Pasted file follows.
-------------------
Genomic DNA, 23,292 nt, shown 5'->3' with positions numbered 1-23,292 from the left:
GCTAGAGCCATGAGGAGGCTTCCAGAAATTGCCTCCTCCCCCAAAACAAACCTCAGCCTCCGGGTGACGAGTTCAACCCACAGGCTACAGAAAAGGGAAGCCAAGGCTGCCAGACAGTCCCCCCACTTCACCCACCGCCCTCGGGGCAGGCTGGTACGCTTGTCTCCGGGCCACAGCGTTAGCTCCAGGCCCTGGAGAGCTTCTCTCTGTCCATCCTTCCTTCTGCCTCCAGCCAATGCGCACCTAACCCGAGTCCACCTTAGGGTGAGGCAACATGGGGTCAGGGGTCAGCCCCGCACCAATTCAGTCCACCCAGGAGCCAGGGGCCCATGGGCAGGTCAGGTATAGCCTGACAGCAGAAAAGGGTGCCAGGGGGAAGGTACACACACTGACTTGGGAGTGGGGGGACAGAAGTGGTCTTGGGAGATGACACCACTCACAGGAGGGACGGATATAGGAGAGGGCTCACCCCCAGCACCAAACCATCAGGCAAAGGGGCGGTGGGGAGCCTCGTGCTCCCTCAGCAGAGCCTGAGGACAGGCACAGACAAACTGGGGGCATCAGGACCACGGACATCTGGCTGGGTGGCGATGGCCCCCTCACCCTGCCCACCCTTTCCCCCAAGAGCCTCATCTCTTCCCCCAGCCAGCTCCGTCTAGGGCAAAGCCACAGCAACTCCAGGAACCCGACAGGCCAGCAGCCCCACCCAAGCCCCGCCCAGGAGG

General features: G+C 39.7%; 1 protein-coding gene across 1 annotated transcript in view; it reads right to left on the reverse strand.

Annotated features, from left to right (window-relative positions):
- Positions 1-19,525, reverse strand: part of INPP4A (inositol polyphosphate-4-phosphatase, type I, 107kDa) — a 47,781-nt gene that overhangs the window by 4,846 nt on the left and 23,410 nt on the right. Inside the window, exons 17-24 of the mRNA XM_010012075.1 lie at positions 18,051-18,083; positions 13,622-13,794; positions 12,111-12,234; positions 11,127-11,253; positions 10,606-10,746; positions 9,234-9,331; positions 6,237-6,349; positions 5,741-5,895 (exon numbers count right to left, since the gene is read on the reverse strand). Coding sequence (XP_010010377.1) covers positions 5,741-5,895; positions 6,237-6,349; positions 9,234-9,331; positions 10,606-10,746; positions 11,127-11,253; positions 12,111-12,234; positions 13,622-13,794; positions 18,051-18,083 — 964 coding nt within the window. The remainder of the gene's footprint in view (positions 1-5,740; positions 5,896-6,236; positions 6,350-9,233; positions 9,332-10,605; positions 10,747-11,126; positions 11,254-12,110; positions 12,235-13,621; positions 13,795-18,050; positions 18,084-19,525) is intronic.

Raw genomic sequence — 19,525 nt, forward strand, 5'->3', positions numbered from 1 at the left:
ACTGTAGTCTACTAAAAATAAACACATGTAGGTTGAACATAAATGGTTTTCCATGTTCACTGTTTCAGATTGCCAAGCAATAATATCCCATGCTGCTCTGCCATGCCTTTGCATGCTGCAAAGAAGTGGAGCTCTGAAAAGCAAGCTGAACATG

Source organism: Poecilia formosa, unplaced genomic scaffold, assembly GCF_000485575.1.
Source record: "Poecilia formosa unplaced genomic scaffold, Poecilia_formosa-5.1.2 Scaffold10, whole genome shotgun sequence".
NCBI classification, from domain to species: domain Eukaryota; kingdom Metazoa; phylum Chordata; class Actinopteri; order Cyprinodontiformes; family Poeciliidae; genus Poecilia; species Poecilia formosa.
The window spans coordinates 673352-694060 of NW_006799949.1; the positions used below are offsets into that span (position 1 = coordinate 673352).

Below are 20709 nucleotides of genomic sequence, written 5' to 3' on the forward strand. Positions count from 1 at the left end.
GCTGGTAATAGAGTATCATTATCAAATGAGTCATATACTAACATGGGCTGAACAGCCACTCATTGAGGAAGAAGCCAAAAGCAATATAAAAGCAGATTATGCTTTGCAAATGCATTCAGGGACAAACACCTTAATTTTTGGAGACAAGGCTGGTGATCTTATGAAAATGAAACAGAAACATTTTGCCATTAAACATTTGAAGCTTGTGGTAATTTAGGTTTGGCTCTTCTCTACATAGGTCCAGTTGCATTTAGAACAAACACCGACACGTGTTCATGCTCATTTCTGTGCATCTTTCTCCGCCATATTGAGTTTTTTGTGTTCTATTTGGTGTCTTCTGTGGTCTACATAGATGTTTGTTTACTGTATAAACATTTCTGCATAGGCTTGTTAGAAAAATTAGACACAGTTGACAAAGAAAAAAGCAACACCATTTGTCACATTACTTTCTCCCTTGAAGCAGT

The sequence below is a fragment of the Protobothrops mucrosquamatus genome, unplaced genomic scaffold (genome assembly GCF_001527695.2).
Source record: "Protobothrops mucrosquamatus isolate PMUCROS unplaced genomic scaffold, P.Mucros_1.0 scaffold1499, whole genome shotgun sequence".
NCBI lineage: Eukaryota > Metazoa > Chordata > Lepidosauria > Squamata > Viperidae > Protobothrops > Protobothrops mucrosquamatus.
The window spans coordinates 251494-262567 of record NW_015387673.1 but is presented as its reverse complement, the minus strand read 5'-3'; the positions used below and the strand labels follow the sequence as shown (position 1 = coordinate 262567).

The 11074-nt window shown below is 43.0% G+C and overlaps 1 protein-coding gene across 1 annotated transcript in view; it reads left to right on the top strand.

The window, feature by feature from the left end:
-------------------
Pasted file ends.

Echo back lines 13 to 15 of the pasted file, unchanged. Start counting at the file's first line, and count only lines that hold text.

GCTGGTAATAGAGTATCATTATCAAATGAGTCATATACTAACATGGGCTGAACAGCCACTCATTGAGGAAGAAGCCAAAAGCAATATAAAAGCAGATTATGCTTTGCAAATGCATTCAGGGACAAACACCTTAATTTTTGGAGACAAGGCTGGTGATCTTATGAAAATGAAACAGAAACATTTTGCCATTAAACATTTGAAGCTTGTGGTAATTTAGGTTTGGCTCTTCTCTACATAGGTCCAGTTGCATTTAGAACAAACACCGACACGTGTTCATGCTCATTTCTGTGCATCTTTCTCCGCCATATTGAGTTTTTTGTGTTCTATTTGGTGTCTTCTGTGGTCTACATAGATGTTTGTTTACTGTATAAACATTTCTGCATAGGCTTGTTAGAAAAATTAGACACAGTTGACAAAGAAAAAAGCAACACCATTTGTCACATTACTTTCTCCCTTGAAGCAGT

The sequence below is a fragment of the Protobothrops mucrosquamatus genome, unplaced genomic scaffold (genome assembly GCF_001527695.2).
Source record: "Protobothrops mucrosquamatus isolate PMUCROS unplaced genomic scaffold, P.Mucros_1.0 scaffold1499, whole genome shotgun sequence".